German authorities said Thursday that a letter bomb addressed to Deutsche Bank chief Josef Ackermann contained a fully functional bomb, capable of exploding had it not been intercepted in the bank's mailroom.
The bomb was intercepted after a routine X-ray screening on Wednesday in the mailroom of the bank's Frankfurt headquarters, prosecutors and police from Hesse state said in a joint statement.
"Specialists from the Hesse Criminal Office working together with Frankfurt police have successfully deactivated the bomb," the statement said.
The authorities refused to give any further details on the matter, citing an ongoing investigation.
Deutsche Bank spokesman Klaus Winker said the bank alerted police immediately after the package came to the attention of mailroom workers during a routine screening.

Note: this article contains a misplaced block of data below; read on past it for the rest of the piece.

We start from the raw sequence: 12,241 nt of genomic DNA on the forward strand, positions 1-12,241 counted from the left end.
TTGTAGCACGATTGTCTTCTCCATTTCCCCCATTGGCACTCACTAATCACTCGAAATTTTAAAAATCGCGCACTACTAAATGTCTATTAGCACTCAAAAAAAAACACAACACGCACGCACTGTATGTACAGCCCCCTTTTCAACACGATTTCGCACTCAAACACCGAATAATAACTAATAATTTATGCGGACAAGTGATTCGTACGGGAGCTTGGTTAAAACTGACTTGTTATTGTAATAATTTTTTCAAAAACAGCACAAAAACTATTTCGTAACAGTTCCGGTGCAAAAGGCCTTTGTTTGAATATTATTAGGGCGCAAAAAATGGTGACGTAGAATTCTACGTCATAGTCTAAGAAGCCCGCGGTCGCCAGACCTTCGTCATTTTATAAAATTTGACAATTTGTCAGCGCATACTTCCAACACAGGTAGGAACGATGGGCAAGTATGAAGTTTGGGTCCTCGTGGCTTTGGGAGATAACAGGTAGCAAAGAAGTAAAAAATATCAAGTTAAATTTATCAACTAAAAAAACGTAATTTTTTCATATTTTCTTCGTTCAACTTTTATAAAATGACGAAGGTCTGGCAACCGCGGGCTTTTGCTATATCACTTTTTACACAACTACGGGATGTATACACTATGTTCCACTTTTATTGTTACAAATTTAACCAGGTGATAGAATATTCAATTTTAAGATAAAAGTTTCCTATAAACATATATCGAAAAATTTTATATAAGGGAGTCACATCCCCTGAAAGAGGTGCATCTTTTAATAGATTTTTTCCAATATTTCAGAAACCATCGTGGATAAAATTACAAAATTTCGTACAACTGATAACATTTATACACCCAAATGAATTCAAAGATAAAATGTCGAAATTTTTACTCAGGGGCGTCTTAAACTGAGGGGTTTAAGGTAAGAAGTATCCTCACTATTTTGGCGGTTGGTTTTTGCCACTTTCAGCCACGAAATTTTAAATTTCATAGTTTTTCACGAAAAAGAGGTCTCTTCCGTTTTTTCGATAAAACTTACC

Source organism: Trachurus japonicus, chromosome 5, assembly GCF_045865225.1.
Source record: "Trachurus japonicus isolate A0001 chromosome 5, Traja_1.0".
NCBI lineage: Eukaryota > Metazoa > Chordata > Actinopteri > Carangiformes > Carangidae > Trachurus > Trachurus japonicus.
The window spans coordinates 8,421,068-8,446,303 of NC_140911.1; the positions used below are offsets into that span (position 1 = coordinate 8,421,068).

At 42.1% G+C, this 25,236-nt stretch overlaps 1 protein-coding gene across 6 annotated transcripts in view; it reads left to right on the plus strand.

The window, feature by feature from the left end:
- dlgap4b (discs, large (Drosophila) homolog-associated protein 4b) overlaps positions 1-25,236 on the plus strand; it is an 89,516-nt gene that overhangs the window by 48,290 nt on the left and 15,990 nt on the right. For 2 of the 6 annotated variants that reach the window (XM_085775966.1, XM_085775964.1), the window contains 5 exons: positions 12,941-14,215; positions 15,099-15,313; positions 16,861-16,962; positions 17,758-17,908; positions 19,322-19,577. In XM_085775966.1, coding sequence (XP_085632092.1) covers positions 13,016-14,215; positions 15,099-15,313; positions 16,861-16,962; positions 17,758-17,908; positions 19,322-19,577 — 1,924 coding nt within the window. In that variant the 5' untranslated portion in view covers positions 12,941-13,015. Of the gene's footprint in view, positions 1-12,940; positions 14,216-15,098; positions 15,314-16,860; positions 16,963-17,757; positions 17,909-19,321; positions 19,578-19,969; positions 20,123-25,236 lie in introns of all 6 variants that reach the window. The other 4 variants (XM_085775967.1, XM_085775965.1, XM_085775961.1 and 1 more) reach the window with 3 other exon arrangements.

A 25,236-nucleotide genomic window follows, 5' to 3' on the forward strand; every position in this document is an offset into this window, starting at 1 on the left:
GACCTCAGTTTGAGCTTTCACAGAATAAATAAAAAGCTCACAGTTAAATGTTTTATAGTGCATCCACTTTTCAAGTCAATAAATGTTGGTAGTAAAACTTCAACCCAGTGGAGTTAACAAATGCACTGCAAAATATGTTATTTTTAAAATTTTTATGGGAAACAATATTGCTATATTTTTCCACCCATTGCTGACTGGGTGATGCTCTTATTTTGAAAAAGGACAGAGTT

The New York Police Department said it had been alerted to the scare late Wednesday, causing the department to dispatch patrols to the bank's offices in the city "solely as a precaution."
NYPD spokesman Paul Browne said the return address on the letter was the European Central Bank _ the governing body for the 17-nation common European currency, which has its headquarters just across the park from Deutsche Bank in downtown Frankfurt.
The Swiss-born Ackermann, 63, was awarded a negative prize by an anti-lobby group on Wednesday for allegedly cutting deals with German Chancellor Angela Merkel regarding efforts earlier this year to save Greece from bankruptcy.
Deutsche Bank rejected the charges.